University of Hertfordshire. "Barley crops affected by disease found on common wild grass." ScienceDaily. ScienceDaily, 16 October 2013. <www.sciencedaily.com/releases/2013/10/131016212607.htm>.
University of Hertfordshire. (2013, October 16). Barley crops affected by disease found on common wild grass. ScienceDaily. Retrieved October 22, 2014 from www.sciencedaily.com/releases/2013/10/131016212607.htm
University of Hertfordshire. "Barley crops affected by disease found on common wild grass." ScienceDaily. www.sciencedaily.com/releases/2013/10/131016212607.htm (accessed October 22, 2014).

Share This



More Plants & Animals News

Wednesday, October 22, 2014

Featured Research

from universities, journals, and other organizations


Featured Videos

from AP, Reuters, AFP, and other news services

Cadaver Dogs Aid Search for More Victims of Suspected Indiana Serial Killer

Cadaver Dogs Aid Search for More Victims of Suspected Indiana Serial Killer

Reuters - US Online Video (Oct. 21, 2014) — Police in Gary, Indiana are using cadaver dogs to search for more victims after a suspected serial killer confessed to killing at least seven women. Linda So reports. Video provided by Reuters
Powered by NewsLook.com
White Lion Cubs Unveiled to the Public

White Lion Cubs Unveiled to the Public

Reuters - Light News Video Online (Oct. 21, 2014) — Visitors to Belgrade zoo meet a pair of three-week-old lion cubs for the first time. Tara Cleary reports. Video provided by Reuters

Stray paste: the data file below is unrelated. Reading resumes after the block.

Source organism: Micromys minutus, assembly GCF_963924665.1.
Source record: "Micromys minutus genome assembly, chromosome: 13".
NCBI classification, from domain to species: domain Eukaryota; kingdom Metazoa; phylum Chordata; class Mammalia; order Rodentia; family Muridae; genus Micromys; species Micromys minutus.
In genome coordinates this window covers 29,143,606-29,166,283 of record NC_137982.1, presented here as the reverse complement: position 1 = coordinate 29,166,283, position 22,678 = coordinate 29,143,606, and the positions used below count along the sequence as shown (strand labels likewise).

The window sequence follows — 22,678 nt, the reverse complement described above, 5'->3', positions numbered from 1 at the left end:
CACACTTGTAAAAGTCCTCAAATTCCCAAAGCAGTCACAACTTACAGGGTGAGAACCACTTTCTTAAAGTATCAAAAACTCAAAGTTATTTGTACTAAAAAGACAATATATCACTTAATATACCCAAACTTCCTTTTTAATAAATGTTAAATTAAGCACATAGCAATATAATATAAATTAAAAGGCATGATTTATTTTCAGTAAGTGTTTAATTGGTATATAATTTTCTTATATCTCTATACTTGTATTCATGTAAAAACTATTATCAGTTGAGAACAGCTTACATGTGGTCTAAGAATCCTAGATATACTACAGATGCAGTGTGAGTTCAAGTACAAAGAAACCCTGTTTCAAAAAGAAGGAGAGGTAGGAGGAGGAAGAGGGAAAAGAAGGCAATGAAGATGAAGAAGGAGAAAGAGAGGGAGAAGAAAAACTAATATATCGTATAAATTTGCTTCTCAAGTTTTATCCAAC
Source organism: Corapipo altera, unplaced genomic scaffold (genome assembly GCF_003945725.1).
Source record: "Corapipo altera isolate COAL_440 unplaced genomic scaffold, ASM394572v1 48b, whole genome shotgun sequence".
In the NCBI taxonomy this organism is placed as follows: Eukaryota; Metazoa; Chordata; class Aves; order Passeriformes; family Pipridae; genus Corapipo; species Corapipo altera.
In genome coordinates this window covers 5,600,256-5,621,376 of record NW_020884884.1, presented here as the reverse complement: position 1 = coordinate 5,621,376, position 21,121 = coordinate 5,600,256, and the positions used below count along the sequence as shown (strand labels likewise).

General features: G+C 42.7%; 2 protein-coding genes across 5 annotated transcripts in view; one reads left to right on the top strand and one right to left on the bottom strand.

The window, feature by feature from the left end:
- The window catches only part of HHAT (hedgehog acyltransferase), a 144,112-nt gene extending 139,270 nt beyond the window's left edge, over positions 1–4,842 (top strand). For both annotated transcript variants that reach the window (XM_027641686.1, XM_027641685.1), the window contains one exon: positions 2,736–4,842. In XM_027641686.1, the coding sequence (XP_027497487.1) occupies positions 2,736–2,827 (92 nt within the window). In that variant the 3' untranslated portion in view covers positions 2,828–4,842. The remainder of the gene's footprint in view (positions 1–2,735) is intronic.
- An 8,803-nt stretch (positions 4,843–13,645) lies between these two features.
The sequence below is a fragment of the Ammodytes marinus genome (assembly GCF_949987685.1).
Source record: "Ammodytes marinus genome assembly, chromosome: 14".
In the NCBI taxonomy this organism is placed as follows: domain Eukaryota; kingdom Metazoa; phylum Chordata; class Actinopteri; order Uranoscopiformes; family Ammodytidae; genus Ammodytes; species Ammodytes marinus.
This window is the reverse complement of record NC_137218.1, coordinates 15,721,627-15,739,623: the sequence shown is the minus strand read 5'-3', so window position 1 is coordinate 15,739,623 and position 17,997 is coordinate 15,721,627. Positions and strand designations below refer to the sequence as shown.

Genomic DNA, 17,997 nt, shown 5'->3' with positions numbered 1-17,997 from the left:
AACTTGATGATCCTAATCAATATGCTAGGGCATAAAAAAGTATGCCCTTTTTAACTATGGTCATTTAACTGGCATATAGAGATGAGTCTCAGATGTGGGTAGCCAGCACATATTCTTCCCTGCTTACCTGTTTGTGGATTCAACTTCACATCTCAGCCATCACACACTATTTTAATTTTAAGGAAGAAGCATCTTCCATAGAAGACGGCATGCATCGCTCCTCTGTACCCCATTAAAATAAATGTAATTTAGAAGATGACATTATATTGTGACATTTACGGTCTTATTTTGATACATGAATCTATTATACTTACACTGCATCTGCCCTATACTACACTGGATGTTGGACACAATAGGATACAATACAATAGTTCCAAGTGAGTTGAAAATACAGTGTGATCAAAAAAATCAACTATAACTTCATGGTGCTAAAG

Powered by NewsLook.com
'Cadaver Dog' Sniffs out Human Remains

'Cadaver Dog' Sniffs out Human Remains

AP (Oct. 21, 2014) — Where's a body buried? Buster's nose can often tell you. He's a cadaver dog, specially trained to find human remains and increasingly being used by law enforcement and accepted in courts. These dogs are helping solve even decades-old mysteries. (Oct. 21) Video provided by AP
Powered by NewsLook.com
White Lion Cubs Born in Belgrade Zoo

White Lion Cubs Born in Belgrade Zoo

AFP (Oct. 20, 2014) — Two white lion cubs, an extremely rare subspecies of the African lion, were recently born at Belgrade Zoo. They are being bottle fed by zoo keepers after they were rejected by their mother after birth. Duration: 00:42 Video provided by AFP
Powered by NewsLook.com

Search ScienceDaily

Number of stories in archives: 140,361

Find with keyword(s):
 
Enter a keyword or phrase to search ScienceDaily for related topics and research stories.

Save/Print:
Share:  

Breaking News:

Strange & Offbeat Stories

 

Plants & Animals

Earth & Climate

Fossils & Ruins

In Other News

... from NewsDaily.com

Science News

Health News

Environment News

Technology News



Save/Print:
Share:  

Free Subscriptions


Get the latest science news with ScienceDaily's free email newsletters, updated daily and weekly. Or view hourly updated newsfeeds in your RSS reader:

Get Social & Mobile


Keep up to date with the latest news from ScienceDaily via social networks and mobile apps:

Have Feedback?


Tell us what you think of ScienceDaily -- we welcome both positive and negative comments. Have any problems using the site? Questions?
Mobile iPhone Android Web
Follow Facebook Twitter Google+
Subscribe RSS Feeds Email Newsletters
Latest Headlines Health & Medicine Mind & Brain Space & Time Matter & Energy Computers & Math Plants & Animals Earth & Climate Fossils & Ruins